Posting Addresses

In an event of an emergency, police and paramedics rely on the posted address to find those in need of help. Quincy officials say there have been several incidences where they've had a hard time finding people because of the address not being posted.

Officer Thomas Murray is looking for homes that have no address posted. He says just recently emergency personnel were called to a home and spent valuable time searching.

Thomas Murray with the Quincy Police Department says, "We find ourselves getting there sometimes a few minutes late and it's a matter of life and death and the police is now on a mission to cut down on the response time.”

Several of the homes in the Quincy neighborhood have no address posted and if the address is listed on the mailboxes it's so small emergency personnel have a hard time finding it.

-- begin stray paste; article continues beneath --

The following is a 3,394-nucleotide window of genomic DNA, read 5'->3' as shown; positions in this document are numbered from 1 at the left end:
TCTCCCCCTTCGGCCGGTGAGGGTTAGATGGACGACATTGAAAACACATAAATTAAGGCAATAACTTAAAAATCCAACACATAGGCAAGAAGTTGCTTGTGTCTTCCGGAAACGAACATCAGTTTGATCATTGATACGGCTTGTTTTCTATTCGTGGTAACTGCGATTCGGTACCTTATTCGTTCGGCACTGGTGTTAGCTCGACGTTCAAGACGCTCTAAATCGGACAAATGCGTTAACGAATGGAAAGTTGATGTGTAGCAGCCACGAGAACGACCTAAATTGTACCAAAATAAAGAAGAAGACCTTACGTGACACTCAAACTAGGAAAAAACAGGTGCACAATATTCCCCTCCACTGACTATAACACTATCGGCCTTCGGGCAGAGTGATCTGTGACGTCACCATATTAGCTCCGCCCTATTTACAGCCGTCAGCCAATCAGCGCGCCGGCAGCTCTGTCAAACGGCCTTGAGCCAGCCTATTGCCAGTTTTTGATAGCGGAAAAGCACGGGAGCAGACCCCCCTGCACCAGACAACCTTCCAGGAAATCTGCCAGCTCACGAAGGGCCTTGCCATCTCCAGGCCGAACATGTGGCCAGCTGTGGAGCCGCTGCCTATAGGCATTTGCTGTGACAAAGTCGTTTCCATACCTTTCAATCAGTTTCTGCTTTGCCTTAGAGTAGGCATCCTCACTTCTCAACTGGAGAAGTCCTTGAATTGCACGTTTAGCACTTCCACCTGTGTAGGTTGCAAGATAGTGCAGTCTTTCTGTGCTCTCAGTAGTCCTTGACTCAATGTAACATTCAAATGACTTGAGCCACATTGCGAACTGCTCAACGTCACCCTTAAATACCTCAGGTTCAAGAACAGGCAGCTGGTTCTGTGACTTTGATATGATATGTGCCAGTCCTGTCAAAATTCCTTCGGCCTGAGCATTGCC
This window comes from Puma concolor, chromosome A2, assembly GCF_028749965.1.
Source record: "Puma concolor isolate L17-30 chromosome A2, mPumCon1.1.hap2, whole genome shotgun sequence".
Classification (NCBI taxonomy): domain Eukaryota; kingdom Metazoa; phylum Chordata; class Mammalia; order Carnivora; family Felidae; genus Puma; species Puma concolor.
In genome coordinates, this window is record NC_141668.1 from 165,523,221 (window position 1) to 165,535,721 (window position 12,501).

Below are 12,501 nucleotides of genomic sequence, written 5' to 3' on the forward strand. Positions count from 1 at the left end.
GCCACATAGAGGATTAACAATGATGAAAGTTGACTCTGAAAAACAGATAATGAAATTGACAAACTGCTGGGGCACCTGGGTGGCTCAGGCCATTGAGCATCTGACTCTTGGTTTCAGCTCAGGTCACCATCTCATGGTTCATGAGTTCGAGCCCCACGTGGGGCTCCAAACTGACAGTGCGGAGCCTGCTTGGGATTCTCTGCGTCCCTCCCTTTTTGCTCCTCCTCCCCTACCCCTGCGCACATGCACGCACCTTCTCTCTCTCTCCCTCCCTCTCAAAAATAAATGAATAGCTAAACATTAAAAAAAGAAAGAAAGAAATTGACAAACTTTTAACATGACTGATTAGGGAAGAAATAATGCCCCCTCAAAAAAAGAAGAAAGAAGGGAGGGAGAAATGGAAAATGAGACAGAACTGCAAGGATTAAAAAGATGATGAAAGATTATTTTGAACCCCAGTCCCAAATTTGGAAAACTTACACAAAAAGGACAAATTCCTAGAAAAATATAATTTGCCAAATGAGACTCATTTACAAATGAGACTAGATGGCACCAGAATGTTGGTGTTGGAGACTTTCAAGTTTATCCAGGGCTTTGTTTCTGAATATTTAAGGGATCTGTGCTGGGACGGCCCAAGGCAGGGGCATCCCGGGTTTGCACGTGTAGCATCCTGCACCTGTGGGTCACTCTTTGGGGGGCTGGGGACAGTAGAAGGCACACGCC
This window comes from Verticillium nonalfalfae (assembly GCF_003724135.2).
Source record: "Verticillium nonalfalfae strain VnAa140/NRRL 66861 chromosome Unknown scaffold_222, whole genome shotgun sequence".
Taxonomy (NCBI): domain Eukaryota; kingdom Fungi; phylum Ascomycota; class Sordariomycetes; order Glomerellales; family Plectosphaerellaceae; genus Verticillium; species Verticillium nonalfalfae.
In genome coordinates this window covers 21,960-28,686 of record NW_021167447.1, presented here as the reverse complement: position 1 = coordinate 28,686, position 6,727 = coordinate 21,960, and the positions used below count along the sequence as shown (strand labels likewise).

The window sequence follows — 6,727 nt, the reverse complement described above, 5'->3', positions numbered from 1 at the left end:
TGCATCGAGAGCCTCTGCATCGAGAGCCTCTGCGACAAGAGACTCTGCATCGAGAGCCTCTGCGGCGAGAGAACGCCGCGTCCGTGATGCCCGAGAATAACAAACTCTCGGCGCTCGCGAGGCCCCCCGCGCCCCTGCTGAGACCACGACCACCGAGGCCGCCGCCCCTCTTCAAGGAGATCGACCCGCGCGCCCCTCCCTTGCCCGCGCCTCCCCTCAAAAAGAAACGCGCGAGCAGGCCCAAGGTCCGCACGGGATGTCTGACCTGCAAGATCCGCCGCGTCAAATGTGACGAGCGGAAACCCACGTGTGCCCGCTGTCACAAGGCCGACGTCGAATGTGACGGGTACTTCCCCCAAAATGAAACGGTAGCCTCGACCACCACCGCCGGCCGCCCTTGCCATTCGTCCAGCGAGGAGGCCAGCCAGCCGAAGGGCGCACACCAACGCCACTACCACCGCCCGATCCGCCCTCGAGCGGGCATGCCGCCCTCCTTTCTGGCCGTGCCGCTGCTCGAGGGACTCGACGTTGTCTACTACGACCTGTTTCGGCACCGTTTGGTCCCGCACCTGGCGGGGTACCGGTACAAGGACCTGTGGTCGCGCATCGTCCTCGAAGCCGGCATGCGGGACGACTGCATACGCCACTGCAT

Folks who live in the area say it's not uncommon to see homes without addresses. In rural areas everyone knows each other and that's the system they rely on.

Simon Howard, a Quincy resident, says, "If you want to find me they would look for 911 Thomas Street. Someone would tell them he lives next door or besides this person and that's the way it is in small cities.”

Still, emergency workers say they should not have to depend on neighbors to find a patient. They're now forced to use other means to locate residents.

Tommy Baker, Emergency Medical Service director, says, "We use a map book, we look at several documents that will tell us where that particular address is."

In the meantime they're encouraging residents to get three inch lettering on their homes to help them out. Officer Murray is compiling a list of those homes and will be asking those folks to put a visible number on their property.


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